published by: selicia chronister date: April 6, 2017
Media across the country are covering the changing world of health insurance at all times, from the controversy over the Affordable Care Act to providers’ innovative strategies for managing health across the population. Regardless of how the market changes, one principle remains unchanged: Any businessperson offering employer-sponsored health insurance wants their population to have access to high-quality providers that won’t break the bank.
The desire to contain health care costs has been a goal for decades, leading insurance companies to offer different payment arrangements. In the 1990s, for example, providers were paid a fixed annual or monthly lump sum per patient through what was called a health maintenance organization (HMO). because this arrangement involved prior authorization and limited options, its popularity waned. Today, insurance companies and providers are working together to create insurance products that combine cost savings for the consumer, freedom of choice and, in many cases, provider quality.
what is tiered insurance?
Tiering is a way for insurance companies to manage what they pay for health care services and allows patients to include the cost of care as a consideration when choosing a doctor or health network.
Providers in tiered plans are generally classified as “in-network” if they have contracted with the insurance company and may have agreed to financial discounts for services rendered. They may also have agreed to certain quality metrics, including a pay-for-performance program. Depending on the plan design of the insurance product, there may be multiple tiers of providers included under the “in-network” umbrella. Generally, the first tier of in-network providers includes lower out-of-pocket costs for the consumer.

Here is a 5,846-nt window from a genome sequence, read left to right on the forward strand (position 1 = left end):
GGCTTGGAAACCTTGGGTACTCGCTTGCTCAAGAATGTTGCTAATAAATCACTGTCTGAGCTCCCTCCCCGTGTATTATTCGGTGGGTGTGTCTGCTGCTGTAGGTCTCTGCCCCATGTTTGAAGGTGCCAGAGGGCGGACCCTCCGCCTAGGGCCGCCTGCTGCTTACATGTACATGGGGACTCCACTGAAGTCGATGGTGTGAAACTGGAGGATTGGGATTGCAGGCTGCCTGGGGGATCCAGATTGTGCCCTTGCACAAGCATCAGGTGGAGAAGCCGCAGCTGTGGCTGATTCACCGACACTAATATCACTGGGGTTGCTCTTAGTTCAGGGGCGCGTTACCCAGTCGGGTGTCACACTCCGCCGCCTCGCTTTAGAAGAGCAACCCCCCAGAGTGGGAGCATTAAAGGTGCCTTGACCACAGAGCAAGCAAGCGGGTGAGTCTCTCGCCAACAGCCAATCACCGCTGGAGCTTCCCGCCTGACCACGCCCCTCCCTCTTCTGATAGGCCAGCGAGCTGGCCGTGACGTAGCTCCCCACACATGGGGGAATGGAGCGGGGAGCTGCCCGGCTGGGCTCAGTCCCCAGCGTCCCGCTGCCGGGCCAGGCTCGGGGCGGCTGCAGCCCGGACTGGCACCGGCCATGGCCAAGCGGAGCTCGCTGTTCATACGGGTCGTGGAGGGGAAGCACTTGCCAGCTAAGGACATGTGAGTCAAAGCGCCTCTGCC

the goal? Tiered insurance plans provide patients with quality and financial incentives to visit a hospital or physician that has been placed in a preferred tier. members may also choose to receive care from providers that are on a secondary or “out-of-network” level. By making this choice, members generally have higher out-of-pocket costs and may receive care that is not subject to agreed-upon quality measures.
Illustration is the best way to convey options for members participating in a tiered insurance product. Below is an example of a tiered preferred provider organization (ppo) network and its cost tiers for patients:
In-Network Tier 1: In-network providers that meet the terms of the insurance company’s contract for cost and quality. lower out-of-pocket cost.
Tier 2: In-network providers that may not meet the terms of the insurance company’s contract for cost and quality. higher out-of-pocket expense.
out-of-network providers not included in the ppo network. higher out-of-pocket cost.
experience of members and employers
Today’s tiered network plan designs intersect with the needs of both employers and members. Employers reap the cost savings of their employees getting care from top-tier in-network providers. Employee plan members benefit from a high-quality, interconnected health system that offers insurer-provider care coordination, collaborative management of diagnosed conditions, closing gaps in care, and convenience through centralized services and possible cost containment. there is also freedom of choice: members retain the ability to make individual decisions about where care is given and the implications of those choices.
Tiered network plan designs may not be the latest innovation in a changing industry. for today, it is a valuable solution for aligning employers, members, providers, and insurance companies for cost and quality management across populations.
To learn more about tiered network health plans and the options available to your organization, please contact us.
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